The Art of the Blend
By Doug Fabbioli
One of the skills that I was fortunate to learn a number of decades ago was the process of blending wines. Blending is something that has happened in the industry for many generations: the French have their Bordeaux and Rhône blends, the Italians blend Chianti, Tuscans, and just about all their wines. Some older vineyards in California were planted in a traditional Italian way, with the different grape varietals interplanted in the same block of ground. When picking time came, the grapes were all picked at the same time and blended right away. Blending can create a better wine, each varietal bringing its own strengths and character to the finished product.
In some blends, such as a Bordeaux blend, there is a lot of tradition in the varietals and the style used. Staying within that structure is expected, and the wine produced is much more defined in the glass. I certainly respect the traditional blending with our estate-grown Tre Sorelle as well as our American Meritage, both of which are Bordeaux-style blends. On the other hand, it is a pleasure to break out of the traditional blending structure to create something different like our Raspberry Merlot. Blending various fruits with traditional wine grapes is nothing new, but was often done for cheaper products, using the sweetness and fruit to move lower quality wine. Little did I know when I was playing with it that I would create a signature wine for us!
One of the keys to blending wines is to prepare ahead of time in order to make good decisions. Once two wines are blended together, there is no separating them. I will pull samples ahead of time, and clear my schedule so I can concentrate on the flavors and the process. I also like to have a couple of people with me who can taste and learn the process—I don’t taste or blend in a vacuum. As I taste, I know I am looking to make wines that fit the labels and products that I have already created. With a Cabernet Franc for instance, I will look to blend in a little structure in the middle with some Petit Verdot, or maybe add some finishing tannins with some Cabernet Sauvignon. Sometimes it may be acid that the wine needs, so knowing each of the components will make the trial and error process a little more efficient. Oak character is another factor to keep in mind, but it can be added after blending by shifting the wine into newer barrels of the right kind of oak. As with so much in wine-making, experience and patience play important roles.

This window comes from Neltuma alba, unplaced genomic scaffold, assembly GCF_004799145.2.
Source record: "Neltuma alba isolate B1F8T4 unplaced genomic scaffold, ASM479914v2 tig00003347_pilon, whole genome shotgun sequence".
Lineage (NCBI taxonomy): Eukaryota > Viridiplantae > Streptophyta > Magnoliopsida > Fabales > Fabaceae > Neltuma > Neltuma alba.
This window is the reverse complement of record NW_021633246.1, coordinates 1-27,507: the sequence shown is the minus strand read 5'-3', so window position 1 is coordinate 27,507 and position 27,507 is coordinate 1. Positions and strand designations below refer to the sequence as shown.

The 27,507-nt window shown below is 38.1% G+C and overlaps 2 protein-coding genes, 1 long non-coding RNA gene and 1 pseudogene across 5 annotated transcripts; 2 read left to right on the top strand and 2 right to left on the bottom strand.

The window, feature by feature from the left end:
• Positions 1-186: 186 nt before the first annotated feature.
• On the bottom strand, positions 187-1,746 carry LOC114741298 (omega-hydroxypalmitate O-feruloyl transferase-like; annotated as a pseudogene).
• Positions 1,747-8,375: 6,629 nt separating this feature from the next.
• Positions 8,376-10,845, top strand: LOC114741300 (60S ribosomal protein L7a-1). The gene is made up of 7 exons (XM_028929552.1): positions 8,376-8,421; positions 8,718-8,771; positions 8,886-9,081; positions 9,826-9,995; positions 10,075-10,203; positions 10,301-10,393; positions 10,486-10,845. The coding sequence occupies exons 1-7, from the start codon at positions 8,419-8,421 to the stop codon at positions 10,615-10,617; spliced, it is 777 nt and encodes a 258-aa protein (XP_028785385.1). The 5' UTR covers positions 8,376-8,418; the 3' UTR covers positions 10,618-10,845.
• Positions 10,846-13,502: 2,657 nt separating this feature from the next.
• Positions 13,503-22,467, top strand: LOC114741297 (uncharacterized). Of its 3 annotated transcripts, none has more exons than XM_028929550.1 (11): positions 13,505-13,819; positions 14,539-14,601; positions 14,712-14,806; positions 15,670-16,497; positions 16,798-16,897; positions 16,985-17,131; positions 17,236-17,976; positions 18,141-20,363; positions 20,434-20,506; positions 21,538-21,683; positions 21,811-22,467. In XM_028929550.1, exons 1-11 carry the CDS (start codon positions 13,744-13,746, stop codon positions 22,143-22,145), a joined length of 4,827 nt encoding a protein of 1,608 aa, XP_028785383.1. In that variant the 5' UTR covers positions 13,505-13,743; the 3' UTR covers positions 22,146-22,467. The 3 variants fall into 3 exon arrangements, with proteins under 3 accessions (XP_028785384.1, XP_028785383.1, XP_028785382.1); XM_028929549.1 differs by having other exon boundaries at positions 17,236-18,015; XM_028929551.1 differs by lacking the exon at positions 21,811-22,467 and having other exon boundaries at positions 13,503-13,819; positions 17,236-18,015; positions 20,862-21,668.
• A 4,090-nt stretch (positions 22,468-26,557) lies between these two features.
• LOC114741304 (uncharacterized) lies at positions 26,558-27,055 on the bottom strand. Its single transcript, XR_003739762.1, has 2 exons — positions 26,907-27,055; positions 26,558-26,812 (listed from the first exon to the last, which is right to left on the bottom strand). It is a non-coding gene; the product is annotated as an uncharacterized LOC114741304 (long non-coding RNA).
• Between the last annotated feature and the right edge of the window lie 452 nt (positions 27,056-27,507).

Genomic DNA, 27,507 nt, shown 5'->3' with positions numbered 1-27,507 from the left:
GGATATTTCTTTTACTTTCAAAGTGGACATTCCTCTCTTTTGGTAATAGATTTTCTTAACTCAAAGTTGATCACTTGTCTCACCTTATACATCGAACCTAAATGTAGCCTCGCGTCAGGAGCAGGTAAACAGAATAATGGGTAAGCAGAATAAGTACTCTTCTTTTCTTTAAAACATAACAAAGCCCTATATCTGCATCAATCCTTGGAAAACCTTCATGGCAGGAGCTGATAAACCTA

Another key part to blending is having a lower tier wine to blend the extras into. We have a wine called Padrino which is made up of our “left over” varietals. I get customers asking about Padrino on a regular basis. It is never the same twice because it is a combination of the pieces that are left from blending. Some years it may be more Tannat, other years it may be Cabernet Franc with a few other odd pieces. Some years all the pieces fit and I had nothing left over at the end of the process, and in those years we do not have a Padrino.
Starting the blending process with great base wines is clearly the most important part. Some vintages will be more challenging than others, but recognizing that a little bit of “this” can really help out with “that” is seen as early as on the crush pad as the grapes are going into the fermenter. Blending is the artistic point where the paint hits the canvas, but the paint is made in the vineyard as the grapes grow. Being skilled at “making paint” is the key to having a great wine that needs very little tinkering. Let’s raise a glass to the art in the wine!